Many questions about child sexual abuse have still not received adequate answers. Why and how does child sexual abuse occur and therefore how may it be prevented? Can children protect themselves from abuse and what should the role of the community, schools and parents be? Developed countries have sophisticated data collection systems to document what seems to be an ever-rising incidence of abuse and prevention programs have proliferated in recent decades. Yet many countries have found that reports exceed the capacity of social services to intervene with any but the most severe cases or those with the highest likelihood of repeat or ongoing abuse. Large numbers of children are abused each year both by individuals acting alone or in networks and by people who are protected by institutions.
Clearly, greater efforts towards prevention of child sexual abuse are required. A model described by Finkelhor many years ago (1984) remains useful to provide some structure for a discussion of prevention. Finkelhor’s model does not explain why abuse occurs but does offer ideas about how it occurs, suggesting that there are four conditions that must be met for abuse to occur. Each stage in the Finkelhor model offers the potential for targeted prevention interventions.
|How sexual abuse occurs (Finkelhor’s four stage model)
- A potential offender needs to have some desire to abuse a child.
- A perpetrator must overcome internal inhibitions that block acting on the motivation to abuse.
- External impediments to carry out acts of abuse must be overcome, i.e., typically this means that an opportunity to be alone with the child must be found.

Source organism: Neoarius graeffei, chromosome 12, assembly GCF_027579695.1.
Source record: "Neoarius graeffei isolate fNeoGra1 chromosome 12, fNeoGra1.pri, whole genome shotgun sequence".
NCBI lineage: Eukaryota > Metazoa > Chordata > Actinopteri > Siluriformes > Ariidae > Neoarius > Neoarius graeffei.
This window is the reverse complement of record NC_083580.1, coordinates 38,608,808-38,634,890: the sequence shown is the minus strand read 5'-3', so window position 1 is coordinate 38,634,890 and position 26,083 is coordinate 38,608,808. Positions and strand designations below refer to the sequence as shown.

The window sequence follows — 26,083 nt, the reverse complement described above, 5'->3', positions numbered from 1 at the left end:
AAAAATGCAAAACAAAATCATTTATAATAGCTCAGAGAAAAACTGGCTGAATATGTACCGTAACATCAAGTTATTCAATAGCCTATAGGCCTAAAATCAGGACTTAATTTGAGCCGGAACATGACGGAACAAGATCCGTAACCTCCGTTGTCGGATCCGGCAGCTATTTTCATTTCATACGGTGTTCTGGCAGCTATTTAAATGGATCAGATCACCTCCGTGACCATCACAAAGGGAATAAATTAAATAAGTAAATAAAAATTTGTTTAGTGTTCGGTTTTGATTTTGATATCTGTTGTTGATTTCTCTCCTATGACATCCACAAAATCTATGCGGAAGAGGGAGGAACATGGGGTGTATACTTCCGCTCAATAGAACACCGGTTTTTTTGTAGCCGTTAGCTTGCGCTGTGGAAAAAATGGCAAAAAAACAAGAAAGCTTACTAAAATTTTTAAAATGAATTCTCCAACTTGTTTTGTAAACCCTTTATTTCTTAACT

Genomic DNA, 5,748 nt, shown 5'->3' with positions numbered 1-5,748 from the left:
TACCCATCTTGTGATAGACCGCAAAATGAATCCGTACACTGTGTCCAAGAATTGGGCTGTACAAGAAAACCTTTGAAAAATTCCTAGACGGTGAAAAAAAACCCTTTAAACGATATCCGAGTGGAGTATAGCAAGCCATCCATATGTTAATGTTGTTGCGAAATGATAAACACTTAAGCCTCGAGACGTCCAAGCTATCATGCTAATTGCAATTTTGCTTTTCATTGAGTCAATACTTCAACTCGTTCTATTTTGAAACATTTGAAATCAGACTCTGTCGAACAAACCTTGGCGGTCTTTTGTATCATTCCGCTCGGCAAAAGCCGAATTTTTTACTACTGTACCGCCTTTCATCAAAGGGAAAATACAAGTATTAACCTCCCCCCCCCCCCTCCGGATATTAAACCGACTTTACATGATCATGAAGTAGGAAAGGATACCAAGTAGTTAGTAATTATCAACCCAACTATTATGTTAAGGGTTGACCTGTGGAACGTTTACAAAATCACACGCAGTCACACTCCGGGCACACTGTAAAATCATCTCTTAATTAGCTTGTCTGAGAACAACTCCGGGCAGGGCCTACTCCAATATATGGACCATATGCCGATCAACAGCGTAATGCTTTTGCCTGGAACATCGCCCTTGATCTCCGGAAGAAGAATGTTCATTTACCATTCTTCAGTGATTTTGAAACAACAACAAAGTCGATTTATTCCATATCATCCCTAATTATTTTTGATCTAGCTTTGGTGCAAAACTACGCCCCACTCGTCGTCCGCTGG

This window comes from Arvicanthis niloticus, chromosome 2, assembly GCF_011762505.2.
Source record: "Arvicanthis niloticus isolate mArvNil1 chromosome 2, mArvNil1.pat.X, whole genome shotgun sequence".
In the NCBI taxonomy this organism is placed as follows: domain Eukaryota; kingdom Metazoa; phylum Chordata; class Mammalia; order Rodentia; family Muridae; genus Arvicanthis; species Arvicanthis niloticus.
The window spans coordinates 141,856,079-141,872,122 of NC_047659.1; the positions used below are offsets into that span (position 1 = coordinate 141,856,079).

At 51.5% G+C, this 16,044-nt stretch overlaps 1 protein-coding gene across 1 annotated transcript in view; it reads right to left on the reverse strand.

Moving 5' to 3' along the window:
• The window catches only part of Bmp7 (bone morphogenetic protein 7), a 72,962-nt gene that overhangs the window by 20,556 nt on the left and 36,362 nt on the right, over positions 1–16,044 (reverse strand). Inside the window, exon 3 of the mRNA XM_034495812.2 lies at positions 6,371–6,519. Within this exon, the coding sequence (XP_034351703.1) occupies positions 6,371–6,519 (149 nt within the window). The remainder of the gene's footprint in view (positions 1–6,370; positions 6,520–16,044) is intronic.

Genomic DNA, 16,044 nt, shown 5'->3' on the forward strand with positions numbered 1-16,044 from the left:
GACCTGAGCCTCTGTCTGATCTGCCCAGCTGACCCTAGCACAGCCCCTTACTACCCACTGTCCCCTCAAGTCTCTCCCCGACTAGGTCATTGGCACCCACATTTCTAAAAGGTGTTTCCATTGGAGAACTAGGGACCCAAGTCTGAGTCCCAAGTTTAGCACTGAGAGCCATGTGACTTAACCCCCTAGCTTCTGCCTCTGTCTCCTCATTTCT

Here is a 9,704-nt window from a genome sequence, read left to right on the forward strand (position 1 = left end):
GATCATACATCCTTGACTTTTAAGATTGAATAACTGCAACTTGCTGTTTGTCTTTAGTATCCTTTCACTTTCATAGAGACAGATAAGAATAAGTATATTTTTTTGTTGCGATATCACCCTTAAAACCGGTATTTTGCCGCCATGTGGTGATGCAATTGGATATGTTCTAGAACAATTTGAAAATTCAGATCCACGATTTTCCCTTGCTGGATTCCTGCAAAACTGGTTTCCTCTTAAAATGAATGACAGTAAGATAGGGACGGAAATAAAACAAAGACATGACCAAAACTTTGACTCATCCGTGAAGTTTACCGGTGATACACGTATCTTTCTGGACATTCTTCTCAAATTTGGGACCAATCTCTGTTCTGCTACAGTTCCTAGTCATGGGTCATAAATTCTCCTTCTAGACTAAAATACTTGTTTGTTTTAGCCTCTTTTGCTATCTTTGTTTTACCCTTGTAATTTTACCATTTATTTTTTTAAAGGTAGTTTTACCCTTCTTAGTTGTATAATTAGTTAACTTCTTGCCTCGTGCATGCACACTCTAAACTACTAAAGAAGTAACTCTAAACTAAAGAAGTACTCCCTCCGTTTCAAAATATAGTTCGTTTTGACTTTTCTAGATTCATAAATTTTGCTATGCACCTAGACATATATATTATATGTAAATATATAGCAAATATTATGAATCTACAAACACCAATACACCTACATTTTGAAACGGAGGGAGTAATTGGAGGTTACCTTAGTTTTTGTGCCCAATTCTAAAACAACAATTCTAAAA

- Any resistance offered by the child must be overcome.
Although Finkelhor’s model identifies where a broad variety of prevention interventions could be targeted, stages 3 and 4 of the model provide the best opportunities for protecting children through school and parent-focused approaches.
School-based prevention approaches
School-based programs in particular are often targeted at stage 4, aiming to equip children with the knowledge and skills to act in ways that reduce the likelihood of abuse occurring and helping them to report abuse and to seek help if abuse occurs. School-based programs are needed because some parents lack the knowledge or skills to be able to provide the required safety messages themselves. Without education children do not understand that sexually abusive behaviour is wrong, are most likely to keep sexual misbehaviour secret, and do not know how to report sexual misbehaviour.
School-based child protection programs typically focus on helping children to:
- Identify their ‘private parts’ i.e., parts of their bodies that, in general, should not be touched by others
- Identify when they feel uncomfortable in situations involving touching
- Understand and assert their rights (e.g., to reject unwanted touching, bullying and harassment)
- Enlist adult support (i.e., to ‘tell someone you trust’ if they feel unsafe)
- Not keep ‘bad secrets’ (i.e., to identify the difference between bad or scary secrets and other secrets, and to tell adults about bad secrets)
- Not blame themselves for their victimisation (Briggs & Hawkins, 1997, p. 212).
Evaluation of school-based prevention programs